Bud Abbott believed that the phrase ''the show must go on'' was hurting entertainers
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Bud Abbott was just one half of the iconic comedy duo, Abbott and Costello. Their work in comedy, film, radio and television made them the most popular comedy team during the '40s and '50s.
Their names went together like peanut butter and jelly, and most couldn't say "Abbott" without thinking "Costello." Abbott and Costello took their talent to The Abbott and Costello Show (1952), which was loosely based on their radio broadcast.
According to a 1953 interview with The Alva Review-Courier, Abbott said he had decided that the legendary saying "the show must go on" was hurting the physical and mental health of comedians all over the country.
Once Abbott realized that people must take care of themselves first and put their art second, he vowed to live a more relaxed lifestyle.
The pace of keeping up with television, especially with any sort of variety show, landed Red Skelton, Milton Berle, George Jessel and eventually, even his own comedy partner, Lou Costello, in the hospital.
During the time of this interview, both Abbott and Costello said they would much rather be soaking up some sun or golfing instead of doing any sort of business in Hollywood.
"We do two pictures a year at Universal, and our television show on The Colgate Comedy Hour is about every six weeks," Abbott said. "We're supposed to do personal appearances to plug our new movie, but we cancelled them. Too much work!"
Abbott said he believed that Al Jolson was one of those performers who were killed by "the show must go on" mentality. The mentality meant that no matter the circumstances, the performer must dedicate themselves to the audience, even if it's too much for the performer to handle.
Abbott said he figured that most entertainers endanger their lives because of the glamour and fame that comes with having success in the entertainment industry.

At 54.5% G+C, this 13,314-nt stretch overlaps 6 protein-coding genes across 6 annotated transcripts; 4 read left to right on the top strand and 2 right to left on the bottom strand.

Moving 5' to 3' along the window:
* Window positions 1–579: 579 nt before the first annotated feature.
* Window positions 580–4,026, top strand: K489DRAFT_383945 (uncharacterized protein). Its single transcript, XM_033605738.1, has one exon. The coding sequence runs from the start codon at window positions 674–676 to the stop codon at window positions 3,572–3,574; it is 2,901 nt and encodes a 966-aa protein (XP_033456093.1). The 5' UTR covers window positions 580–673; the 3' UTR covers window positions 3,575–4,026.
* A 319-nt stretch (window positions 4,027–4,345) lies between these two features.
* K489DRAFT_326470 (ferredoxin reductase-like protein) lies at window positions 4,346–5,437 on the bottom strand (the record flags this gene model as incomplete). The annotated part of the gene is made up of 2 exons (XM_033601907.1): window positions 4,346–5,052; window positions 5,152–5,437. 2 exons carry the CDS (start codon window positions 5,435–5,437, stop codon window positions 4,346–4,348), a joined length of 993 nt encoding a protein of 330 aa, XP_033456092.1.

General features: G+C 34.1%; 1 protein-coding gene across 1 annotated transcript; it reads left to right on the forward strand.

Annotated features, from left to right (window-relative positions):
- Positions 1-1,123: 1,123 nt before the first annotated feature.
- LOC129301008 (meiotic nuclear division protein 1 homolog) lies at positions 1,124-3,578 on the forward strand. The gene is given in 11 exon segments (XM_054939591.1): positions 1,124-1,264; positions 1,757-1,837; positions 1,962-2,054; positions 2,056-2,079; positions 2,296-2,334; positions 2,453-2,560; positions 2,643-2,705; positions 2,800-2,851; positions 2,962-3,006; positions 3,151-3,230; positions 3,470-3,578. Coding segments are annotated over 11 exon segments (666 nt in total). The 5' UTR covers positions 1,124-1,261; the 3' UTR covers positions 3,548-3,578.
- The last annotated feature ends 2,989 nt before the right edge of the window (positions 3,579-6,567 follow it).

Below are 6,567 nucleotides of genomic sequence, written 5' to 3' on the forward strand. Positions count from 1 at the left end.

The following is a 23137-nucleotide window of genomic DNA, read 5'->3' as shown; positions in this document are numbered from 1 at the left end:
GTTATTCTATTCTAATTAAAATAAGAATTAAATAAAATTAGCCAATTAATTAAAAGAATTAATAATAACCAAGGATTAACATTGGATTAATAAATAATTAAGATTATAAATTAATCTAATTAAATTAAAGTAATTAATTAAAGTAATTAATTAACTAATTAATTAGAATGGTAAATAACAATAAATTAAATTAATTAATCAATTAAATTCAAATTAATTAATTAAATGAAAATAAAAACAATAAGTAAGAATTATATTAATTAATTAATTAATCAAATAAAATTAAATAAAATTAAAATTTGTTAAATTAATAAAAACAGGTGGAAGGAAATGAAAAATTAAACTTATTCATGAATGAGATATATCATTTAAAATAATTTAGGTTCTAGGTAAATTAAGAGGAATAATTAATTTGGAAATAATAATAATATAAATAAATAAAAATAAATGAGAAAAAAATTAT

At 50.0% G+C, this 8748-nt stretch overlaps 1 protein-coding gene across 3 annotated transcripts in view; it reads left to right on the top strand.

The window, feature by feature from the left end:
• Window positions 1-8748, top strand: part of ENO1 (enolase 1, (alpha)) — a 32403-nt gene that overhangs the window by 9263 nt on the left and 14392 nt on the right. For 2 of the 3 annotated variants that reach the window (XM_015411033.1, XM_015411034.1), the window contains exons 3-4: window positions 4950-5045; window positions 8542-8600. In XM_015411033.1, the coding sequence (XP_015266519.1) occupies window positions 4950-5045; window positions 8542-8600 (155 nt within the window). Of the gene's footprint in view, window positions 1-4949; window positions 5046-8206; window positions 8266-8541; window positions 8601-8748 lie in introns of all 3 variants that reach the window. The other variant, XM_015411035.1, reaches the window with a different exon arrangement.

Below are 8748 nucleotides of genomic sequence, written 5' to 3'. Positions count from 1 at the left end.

"They want that glamour," Abbott said. "They want to be before the public. Anybody who does that, I think they're crazy! Take Jolson. He didn't have to take that last tour to Korea, at his age. Somebody else could have gone. He'd be doing more for his country as a live singer here than a dead hero."
Television was taking a toll on many performers all around the country in the 1950s. He said that television is a grueling medium that won't allow stuntmen or easy retakes. He added: "(Milton) Berle spends half his life in the hospital and the other half on TV."
"Is that a good way to live?" Abbott questioned. "You can make the public laugh without knocking yourself out. Television is rough. If you've got eight lives, okay, but you've only got one, so take care of it."
He would know, too. Bud Abbott had a long and successful career that expanded from 1940 all the way to 1967. Some of his most popular films and TV series included: Abbott and Costello Meet Frankenstein, Hold That Ghost, Abbott and Costello Meet the Mummy, General Electric Theater and many more.
Abbott and Costello's "take it easy" method really seemed to pay off for the popular comedy duo. At the time of this interview in 1953, Abbott and Costello were still among the top 15 stars at theater box offices.
They didn't overwork, or underwork. They simply found the best work-life balance they could and put self-care first.
"That 'show must go on' idea is supposed to be the rule," Abbott said. "But why does the show have to go on? We try to get the laughs without killing ourselves over it."